The increase in female workers is a result of deeply rooted institutional and structural inequalities which ELI capitalizes on and entrenches. The heightened demand is a product of structures which conceive the labour of women as inferior. Even though the numbers of female employment have increased largely with the advent of ELI, their position within the labour market has not improved, as promised. They remain more vulnerable to external shocks to the economy and unemployment than men (Otobe 2016). A work force of women synonymous to cheap labor exists precisely because the labour market is discriminatory and only makes space for women in roles that conform to traditional norms of value of female labour. Demand for women in ELI inspired markets is mostly in labour intensive, low skilled manufacturing jobs because gender constructs dictate that those are the only jobs that ‘nimble’ and ‘docile’ women are capable of (Razavi and Pearson 2003, p.2; Elson and Pearson 1981). The ELI model restricts the availability of opportunities for women: in order to maintain a stream of hassle free, disposable employees, the upward movement of women in to better jobs is confined (Pearce 1978). Since ELI benefits from the subsequent unfair ‘segregation of the work force’ and ‘feminization of labour’, it further perpetuates and reinforces the norms that underlie those processes.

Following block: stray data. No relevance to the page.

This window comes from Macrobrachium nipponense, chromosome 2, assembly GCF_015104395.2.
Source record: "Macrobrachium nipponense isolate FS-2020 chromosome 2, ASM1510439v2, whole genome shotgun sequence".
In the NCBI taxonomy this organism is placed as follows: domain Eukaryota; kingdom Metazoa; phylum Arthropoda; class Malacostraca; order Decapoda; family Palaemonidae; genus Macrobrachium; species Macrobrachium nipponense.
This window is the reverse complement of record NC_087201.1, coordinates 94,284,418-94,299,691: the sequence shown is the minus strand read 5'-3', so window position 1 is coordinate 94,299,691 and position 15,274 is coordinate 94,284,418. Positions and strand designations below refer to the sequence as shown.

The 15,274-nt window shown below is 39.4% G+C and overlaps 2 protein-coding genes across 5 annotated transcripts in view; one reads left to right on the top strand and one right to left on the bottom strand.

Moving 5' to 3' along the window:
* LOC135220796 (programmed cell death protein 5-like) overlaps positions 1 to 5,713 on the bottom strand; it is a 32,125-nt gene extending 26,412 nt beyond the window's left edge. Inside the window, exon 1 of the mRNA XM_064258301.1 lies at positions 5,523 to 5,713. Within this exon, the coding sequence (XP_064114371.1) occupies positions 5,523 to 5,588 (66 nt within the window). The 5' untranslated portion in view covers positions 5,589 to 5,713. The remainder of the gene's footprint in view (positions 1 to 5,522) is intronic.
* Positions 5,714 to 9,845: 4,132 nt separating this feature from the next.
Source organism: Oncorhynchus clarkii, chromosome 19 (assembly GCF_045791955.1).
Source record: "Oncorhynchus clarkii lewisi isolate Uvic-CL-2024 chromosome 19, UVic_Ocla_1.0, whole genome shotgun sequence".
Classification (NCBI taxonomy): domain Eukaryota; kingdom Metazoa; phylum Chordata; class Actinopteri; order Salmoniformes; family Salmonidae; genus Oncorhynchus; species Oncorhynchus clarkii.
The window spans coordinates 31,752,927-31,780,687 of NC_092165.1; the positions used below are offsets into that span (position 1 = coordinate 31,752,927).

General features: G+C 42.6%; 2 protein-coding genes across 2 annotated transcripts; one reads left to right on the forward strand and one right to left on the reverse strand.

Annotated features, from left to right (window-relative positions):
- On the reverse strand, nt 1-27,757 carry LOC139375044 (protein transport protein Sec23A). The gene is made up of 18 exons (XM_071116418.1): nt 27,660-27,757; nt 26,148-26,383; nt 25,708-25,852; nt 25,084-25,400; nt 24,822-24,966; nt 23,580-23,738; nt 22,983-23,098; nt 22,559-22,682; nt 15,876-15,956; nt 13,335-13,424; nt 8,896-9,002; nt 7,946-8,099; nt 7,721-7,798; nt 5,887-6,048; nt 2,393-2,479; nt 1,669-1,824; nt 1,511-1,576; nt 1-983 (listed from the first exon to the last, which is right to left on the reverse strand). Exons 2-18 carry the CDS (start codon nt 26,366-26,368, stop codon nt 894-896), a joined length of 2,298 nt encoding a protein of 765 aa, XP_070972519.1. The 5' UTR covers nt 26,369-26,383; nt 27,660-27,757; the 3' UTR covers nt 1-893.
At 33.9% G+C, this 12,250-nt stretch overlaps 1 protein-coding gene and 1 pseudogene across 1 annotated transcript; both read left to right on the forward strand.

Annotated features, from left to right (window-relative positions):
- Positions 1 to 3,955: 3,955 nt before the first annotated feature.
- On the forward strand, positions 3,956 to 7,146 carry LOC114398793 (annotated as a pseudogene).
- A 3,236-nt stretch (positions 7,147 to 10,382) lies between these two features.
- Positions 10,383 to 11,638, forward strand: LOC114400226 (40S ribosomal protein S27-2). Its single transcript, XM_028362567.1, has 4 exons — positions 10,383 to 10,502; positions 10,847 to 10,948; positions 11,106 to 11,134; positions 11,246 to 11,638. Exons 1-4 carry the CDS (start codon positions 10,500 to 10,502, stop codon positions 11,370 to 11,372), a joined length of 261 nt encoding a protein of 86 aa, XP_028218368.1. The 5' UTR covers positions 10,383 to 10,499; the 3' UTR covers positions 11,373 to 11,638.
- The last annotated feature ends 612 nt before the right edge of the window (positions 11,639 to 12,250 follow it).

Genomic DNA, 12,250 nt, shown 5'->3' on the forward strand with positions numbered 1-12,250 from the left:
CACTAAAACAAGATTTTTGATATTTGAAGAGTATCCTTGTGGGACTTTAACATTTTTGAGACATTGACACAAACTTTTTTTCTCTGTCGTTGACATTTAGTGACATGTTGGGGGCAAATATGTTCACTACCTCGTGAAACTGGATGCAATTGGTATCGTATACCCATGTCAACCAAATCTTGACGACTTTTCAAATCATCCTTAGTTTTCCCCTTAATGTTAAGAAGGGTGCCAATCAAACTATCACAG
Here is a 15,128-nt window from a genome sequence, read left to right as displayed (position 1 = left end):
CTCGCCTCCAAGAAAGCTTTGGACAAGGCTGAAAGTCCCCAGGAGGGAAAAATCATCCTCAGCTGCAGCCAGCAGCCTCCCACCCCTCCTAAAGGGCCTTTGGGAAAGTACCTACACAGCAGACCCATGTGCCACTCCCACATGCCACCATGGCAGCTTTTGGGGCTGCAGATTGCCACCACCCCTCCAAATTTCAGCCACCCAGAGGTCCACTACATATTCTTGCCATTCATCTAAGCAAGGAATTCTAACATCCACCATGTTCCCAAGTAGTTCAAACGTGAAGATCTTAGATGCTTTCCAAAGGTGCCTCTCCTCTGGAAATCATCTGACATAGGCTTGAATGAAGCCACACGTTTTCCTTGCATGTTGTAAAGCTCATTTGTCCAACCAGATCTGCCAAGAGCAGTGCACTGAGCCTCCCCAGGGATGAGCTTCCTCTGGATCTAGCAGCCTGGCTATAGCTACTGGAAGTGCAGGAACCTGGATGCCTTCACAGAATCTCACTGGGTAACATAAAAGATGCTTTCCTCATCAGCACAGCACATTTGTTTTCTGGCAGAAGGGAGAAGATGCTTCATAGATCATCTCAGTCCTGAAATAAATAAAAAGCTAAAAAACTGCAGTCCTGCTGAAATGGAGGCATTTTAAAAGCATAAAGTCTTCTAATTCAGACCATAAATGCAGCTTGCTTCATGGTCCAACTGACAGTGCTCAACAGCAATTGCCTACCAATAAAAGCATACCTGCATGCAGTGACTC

The gender neutrality narrative of ELI doesn’t hold true in practice for it does not address the conditions that seem to have grown substantially with its presence, including the gender wage gap, deteriorating work conditions, insecurity of female employment status and an unequal distribution of benefits, both economic and social (Elson 1999; Seguino 2000; Park 1995). Each of these issues is linked to the gendered imbalance within the market and the household, leading to the lack of control women have upon their choices, resources, incomes, time, and effort. Additionally, what the ELI approach fails to address is that structural and especially societal norms do not provide all women with equal access to the market. Usually, the women working as cheap labour belong to certain marginalized classes, or ethnicities. The repeated exploitation of these women across such cleavages not only perpetuates inequality across genders but also within.
It has been established that the gender wage gap, either organically present or artificially induced has stimulated growth within the export-led systems (Seguino 2000). This can be construed as one of the leading motivations behind systematic efforts by governments to put in place discriminatory hiring rules and to reinforce stereotypes (Berik 2000). With a lack of labour market regulations, which are seen as extra ‘costs and rigidities’, women suffer under awful working conditions and must endure longer work hours in the formal and informal, reproductive economy (Standing 1989, p.1078; Elson 1999). Due to restricted choices women are often confined within jobs that entail hazardous working conditions (Majumder and Begum 2000). Harrowing accounts of factories in Bangladesh describe ‘overcrowded, congested and poorly ventilated’ buildings, where fire accidents have resulted in loss of lives of which 90% have been female (Majumder & Begum 2000, p.15). Such glaring examples depict the inequalities that the ELI system supports whereby one gender is more valued for their nimble fingers than their lives.